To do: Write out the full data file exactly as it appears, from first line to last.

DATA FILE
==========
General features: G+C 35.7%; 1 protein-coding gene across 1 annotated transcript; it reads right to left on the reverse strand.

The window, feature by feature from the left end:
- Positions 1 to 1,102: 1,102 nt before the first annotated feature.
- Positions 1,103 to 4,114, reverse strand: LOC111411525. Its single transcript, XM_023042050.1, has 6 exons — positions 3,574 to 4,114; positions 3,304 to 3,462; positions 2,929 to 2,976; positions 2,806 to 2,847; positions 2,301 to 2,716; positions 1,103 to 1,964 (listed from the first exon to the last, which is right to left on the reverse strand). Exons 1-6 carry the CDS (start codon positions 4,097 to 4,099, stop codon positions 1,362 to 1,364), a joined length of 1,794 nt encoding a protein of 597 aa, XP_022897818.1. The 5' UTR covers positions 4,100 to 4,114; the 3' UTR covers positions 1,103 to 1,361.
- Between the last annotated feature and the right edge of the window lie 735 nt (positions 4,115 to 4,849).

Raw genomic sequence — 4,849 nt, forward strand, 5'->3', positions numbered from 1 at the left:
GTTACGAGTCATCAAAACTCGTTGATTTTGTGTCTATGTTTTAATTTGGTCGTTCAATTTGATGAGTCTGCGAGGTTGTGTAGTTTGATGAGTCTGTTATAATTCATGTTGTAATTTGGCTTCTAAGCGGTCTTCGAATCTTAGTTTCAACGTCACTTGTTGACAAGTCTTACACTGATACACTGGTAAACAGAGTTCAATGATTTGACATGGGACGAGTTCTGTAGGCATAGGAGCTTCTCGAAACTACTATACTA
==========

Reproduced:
General features: G+C 35.7%; 1 protein-coding gene across 1 annotated transcript; it reads right to left on the reverse strand.

The window, feature by feature from the left end:
- Positions 1 to 1,102: 1,102 nt before the first annotated feature.
- Positions 1,103 to 4,114, reverse strand: LOC111411525. Its single transcript, XM_023042050.1, has 6 exons — positions 3,574 to 4,114; positions 3,304 to 3,462; positions 2,929 to 2,976; positions 2,806 to 2,847; positions 2,301 to 2,716; positions 1,103 to 1,964 (listed from the first exon to the last, which is right to left on the reverse strand). Exons 1-6 carry the CDS (start codon positions 4,097 to 4,099, stop codon positions 1,362 to 1,364), a joined length of 1,794 nt encoding a protein of 597 aa, XP_022897818.1. The 5' UTR covers positions 4,100 to 4,114; the 3' UTR covers positions 1,103 to 1,361.
- Between the last annotated feature and the right edge of the window lie 735 nt (positions 4,115 to 4,849).

Raw genomic sequence — 4,849 nt, forward strand, 5'->3', positions numbered from 1 at the left:
GTTACGAGTCATCAAAACTCGTTGATTTTGTGTCTATGTTTTAATTTGGTCGTTCAATTTGATGAGTCTGCGAGGTTGTGTAGTTTGATGAGTCTGTTATAATTCATGTTGTAATTTGGCTTCTAAGCGGTCTTCGAATCTTAGTTTCAACGTCACTTGTTGACAAGTCTTACACTGATACACTGGTAAACAGAGTTCAATGATTTGACATGGGACGAGTTCTGTAGGCATAGGAGCTTCTCGAAACTACTATACTA